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Norwegian Buhund
History
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The Norwegian Buhund belongs to a large class of dogs called the Spitz type. They all have in common the prick up-ears and a curled tail. There are many variations in size, coat and color among the Spitz breeds.

In the ancient Gokstad excavation in Norway, where a Viking grave from about the year 900 was opened, skeletons from six dogs of various sizes were found. They would be the representatives of modern-day Buhunds.

When Vikings died, their most cherished and necessary possessions were buried alongside their owners. This was to care for the Vikings in their afterlife. Then these Buhunds who protected farms and herded cattle and sheep were expected to continue these duties in the afterlife. It has been documented that these dogs travelled with Vikings on their many journeys, by sea and by land.

The more refined, beautiful type we see today were nurtured in the rainy western coastlands of Norway where they herded sheep and guarded farms. Due to the initiative of Norway's state-counsel, John Saeland, the first Buhund show was held at Jaeren in the 1920's. The Norsk Buhundklubb was established in 1939. Toralf Raanaas was the first president. These men selected the very best for show, breeding and workability.

Besides working ability, Buhunds are trained to aid the hearing handicapped, perform some types of police work, and score well in obedience and agility trials. In olden times they hunted bear and wolf. Today they work with livestock and guard home and family. The Buhund is considered by many researchers to be the easiest of the Spitz breeds to train due to their innate desire to please plus a quick learning aptitude. Their Spitz independence is an asset if they have to be left alone for awhile.

  • The Norwegian Buhund has been assigned the Herding Group designation.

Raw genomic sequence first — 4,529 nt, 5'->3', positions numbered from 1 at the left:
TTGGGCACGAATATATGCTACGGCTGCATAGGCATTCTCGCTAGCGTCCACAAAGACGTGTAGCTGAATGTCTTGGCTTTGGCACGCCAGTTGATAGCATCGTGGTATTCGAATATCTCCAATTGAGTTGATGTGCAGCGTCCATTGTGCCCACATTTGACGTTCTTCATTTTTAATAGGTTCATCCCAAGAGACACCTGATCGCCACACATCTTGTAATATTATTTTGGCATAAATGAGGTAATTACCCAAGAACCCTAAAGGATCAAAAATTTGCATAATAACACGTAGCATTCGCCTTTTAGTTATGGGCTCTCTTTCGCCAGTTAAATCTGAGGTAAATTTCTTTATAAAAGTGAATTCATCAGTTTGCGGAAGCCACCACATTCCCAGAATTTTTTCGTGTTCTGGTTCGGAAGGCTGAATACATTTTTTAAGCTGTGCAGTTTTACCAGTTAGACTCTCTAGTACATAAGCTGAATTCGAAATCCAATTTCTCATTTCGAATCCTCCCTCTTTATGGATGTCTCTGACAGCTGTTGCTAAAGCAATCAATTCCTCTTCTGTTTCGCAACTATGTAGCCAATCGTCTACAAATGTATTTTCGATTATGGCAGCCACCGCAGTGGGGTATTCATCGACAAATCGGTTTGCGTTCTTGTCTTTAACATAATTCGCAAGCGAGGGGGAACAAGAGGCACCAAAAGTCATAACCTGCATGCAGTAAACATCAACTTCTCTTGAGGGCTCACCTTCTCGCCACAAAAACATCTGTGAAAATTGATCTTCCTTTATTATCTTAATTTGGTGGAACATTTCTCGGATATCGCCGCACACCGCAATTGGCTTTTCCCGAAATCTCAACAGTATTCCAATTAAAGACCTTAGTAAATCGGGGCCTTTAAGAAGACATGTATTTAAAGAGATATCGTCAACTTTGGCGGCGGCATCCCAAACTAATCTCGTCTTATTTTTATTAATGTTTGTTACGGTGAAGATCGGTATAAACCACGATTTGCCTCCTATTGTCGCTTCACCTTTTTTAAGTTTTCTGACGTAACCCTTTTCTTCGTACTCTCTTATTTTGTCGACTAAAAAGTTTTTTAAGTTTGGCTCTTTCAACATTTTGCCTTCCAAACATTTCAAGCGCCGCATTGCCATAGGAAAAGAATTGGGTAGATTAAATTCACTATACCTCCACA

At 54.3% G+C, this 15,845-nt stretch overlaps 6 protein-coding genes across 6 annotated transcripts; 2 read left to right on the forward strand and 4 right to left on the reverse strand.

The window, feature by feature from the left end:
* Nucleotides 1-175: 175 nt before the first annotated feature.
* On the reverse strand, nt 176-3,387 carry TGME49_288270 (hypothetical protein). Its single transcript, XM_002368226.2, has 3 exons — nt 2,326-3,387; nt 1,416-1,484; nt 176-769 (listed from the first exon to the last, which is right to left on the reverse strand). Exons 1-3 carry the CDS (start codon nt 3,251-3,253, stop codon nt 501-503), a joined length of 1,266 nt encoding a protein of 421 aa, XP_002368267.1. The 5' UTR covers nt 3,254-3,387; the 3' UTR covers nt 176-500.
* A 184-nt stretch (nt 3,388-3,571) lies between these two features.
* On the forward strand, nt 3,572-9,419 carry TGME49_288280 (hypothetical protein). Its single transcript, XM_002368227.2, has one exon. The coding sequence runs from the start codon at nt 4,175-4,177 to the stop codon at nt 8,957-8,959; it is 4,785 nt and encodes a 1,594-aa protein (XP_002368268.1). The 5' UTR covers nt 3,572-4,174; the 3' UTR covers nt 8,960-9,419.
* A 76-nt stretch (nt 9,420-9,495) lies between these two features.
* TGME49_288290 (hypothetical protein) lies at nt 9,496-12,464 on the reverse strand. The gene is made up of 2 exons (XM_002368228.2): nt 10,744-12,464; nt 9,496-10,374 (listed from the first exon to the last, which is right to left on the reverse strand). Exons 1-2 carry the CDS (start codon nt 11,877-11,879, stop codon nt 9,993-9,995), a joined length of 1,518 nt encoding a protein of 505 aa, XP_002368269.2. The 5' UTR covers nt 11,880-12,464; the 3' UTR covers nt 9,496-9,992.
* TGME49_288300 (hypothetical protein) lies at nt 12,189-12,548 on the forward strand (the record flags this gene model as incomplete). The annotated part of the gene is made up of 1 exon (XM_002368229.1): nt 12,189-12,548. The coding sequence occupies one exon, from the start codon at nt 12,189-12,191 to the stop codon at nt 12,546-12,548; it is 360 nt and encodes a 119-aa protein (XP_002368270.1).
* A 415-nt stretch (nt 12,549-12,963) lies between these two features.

• At the May 2008 Board Meeting the Norwegian Buhund became eligible for AKC registration, January 1, 2009 and was eligible for competition in the Herding Group, effective January 1, 2009. There will be an open registry for the breed until January 1, 2012.
  • At the November 2006 Board Meeting the Norwegian Buhund became eligible to participate fully in AKC Herding events, and to compete for Prefix and Suffix titles, effective January 1, 2007.
  • At the April 2006 Board Meeting the Norwegian Buhund was approved to compete in the Miscellaneous Class this became effective January 1, 2007.
  • At the May 2004 Board Meeting the Board approved the eligibility of Norwegian Buhunds to compete in Herding Tests and to participate in Herding Trials on an Exhibition Only Basis, effective September 1, 2004.
  • In December 2003 the AKC Board approved the eligibility of some Foundation Stock breeds, which meet certain criteria, for competition in AKC Companion Events (Obedience, Tracking, and Agility), effective January 1, 2004. The breeds must have a minimum of 150 dogs with three generation pedigrees recorded in the FSSĀ®, a national breed club with members in at least 20 states, and an AKC approved breed standard. The Norwegian Buhund was one of 20 breeds who met the requirements. Requests by breed clubs to have their breeds compete in the various Performance Events would be considered on a case-by-case basis.




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